Some job seekers stumble so badly the first time they apply or interview for a job at a company they love that they may not want to try again. But many others were a strong runner-up who ought to go after another opening. Here are five ways you can create a second chance for yourself at an employer you want to work for.
Posts Tagged ‘Interview Prep’
No interview is alike. Depending on which company you are trying to get a job with, you may be faced with either a traditional, situational or a behavioral interview. While each one poses their own challenges, ever wonder why a company will go with one style over another? Progressive Insurance, among Glassdoor’s Top 25 Most Difficult Companies to Interview, reveals some of its secrets on why the job interview is so difficult and what candidates need to know to prepare.
During your job search process, you may get tied up in the process of submitting resumes, acing networking events, and perfecting your interview skills. What many job seekers forget is another hurdle to employment: background checks. But what will employers learn about you and how can you prepare for any background check when it comes to a new job? Check out these facts, along with tips on what to do before you apply for a job.
You’ve made it through the heap of resumes and got a call back for an interview. You have all the technical skills and experience, but still, it doesn’t mean you’re a shoe in for the job. Hiring mangers look beyond skills and experience when choosing the right candidate for their company. They have a list of ‘must have’ personality traits that transcend all jobs, whether it’s a secretary or CEO. Here’s a look at four character traits you want to have to help you land the job.
You applied for the job. Then, a hiring manager contacts you for an interview – fantastic! After jumping for joy for a few moments, you quickly stop and think, “Wait a second… How do I prepare for the big interview and land the job?” Here are seven tips to prepare for any job interview from the career and workplace experts at Glassdoor, the leading social jobs and career community.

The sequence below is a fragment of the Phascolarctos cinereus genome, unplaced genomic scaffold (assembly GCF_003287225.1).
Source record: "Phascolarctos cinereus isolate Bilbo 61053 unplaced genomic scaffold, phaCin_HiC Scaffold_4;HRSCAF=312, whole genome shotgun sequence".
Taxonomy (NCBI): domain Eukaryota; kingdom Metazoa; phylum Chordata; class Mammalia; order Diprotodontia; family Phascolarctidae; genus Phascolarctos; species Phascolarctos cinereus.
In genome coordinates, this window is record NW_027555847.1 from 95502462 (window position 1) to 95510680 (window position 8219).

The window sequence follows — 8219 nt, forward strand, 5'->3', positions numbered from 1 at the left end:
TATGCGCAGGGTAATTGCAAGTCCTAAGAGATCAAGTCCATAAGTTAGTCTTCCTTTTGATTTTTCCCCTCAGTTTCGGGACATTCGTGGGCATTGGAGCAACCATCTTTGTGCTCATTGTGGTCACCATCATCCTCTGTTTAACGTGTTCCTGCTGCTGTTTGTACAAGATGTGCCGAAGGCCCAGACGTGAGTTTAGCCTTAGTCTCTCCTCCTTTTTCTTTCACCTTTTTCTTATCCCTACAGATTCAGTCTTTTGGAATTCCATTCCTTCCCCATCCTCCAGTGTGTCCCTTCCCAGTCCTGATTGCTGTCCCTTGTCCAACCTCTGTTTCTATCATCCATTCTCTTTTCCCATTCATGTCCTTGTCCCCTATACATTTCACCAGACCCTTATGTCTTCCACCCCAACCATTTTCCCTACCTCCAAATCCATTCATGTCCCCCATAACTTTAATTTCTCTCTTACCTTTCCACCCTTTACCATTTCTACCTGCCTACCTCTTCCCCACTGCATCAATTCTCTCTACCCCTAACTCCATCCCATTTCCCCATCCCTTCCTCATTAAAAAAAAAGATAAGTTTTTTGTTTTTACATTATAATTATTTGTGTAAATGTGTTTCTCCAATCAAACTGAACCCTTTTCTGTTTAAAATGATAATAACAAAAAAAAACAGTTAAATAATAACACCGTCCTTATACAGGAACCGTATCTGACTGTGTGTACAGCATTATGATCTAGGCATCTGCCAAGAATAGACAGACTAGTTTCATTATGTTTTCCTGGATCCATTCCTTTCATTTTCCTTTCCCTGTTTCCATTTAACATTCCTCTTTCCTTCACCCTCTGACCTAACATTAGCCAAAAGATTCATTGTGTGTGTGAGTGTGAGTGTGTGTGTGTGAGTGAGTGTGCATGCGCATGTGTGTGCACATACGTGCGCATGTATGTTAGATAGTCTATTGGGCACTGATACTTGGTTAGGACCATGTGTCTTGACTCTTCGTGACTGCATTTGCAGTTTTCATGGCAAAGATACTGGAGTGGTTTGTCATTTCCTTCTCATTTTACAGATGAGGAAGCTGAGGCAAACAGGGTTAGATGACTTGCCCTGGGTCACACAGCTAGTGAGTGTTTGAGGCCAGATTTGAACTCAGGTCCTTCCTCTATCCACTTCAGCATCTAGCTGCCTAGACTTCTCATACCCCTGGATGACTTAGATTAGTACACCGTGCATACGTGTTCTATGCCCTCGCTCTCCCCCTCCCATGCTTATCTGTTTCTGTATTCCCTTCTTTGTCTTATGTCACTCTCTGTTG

The U.S. job market is a tough one right now. In some industries, there are numerous available positions waiting for job seekers to fill them; in others, the pickings are slim. And in all, competition for the best positions is fierce. After submitting dozens of resumes and cover letters, and wrestling for hours with online application systems that are anything but user friendly, landing an interview can feel like finding the pot of gold at the end of the rainbow. Unfortunately, as the old saying goes, all that glitters is not gold. Consider the seven worst things about job interviews.
You’ve worked hard to prepare for your job interview. You’ve practiced answering questions – even those weird behavioral questions that interviewers tend to throw your way. You’ve thought about questions to ask your interviewer, and carefully selected anecdotes of your work experience that will let the employer know that you’re the right one for the job. But if you think you’re ready to go out and land that job – think again. You may not realize it, but it’s not what you say that can put you ahead of the candidate pack when you interview – it’s what you don’t say but are able to express through body language.
With more than 12 million Americans still unemployed and many overworked professionals contemplating the pursuit of greener pastures, it’s easy to see why competition for jobs is fierce in most industries.
Hiring managers and human resource professionals are looking for the best of the best within the resumes they receive and the interviews they conduct. Unfortunately, there are many opportunities for job seekers to go awry. If you’d like to avoid an extended unpaid vacation from the workforce, steer clear of these five ways to run your chances of getting the job.
There are certain times you should never be unprepared to properly respond. A job interview is definitely one of those times.
Always be mindful of the fact that the interviewer is looking to fill a position in which you have expressed an interest. This person is concerned with how the person across the desk (you) will benefit the company if hired.
If you were asked the following typical interview questions, consider what your answer would be.
“Proper” interview attire has traditionally meant formal business wear – think suit and tie for men, skirt suit and hosiery for women (even if it’s 100 degrees in the shade). Ask your mom, dad or grandparents what they wore to their last interview and you’ll get the picture. Fortunately, in many industries, extremely rigid dress codes have gone the way of typewriters, pagers and paper memos. Rather than forcing your fabulous sense of fashion or wildly appealing personality into the “standard” boring garb expected by interviewers in the olden days, consider the industry as well as your audience when choosing your interview attire.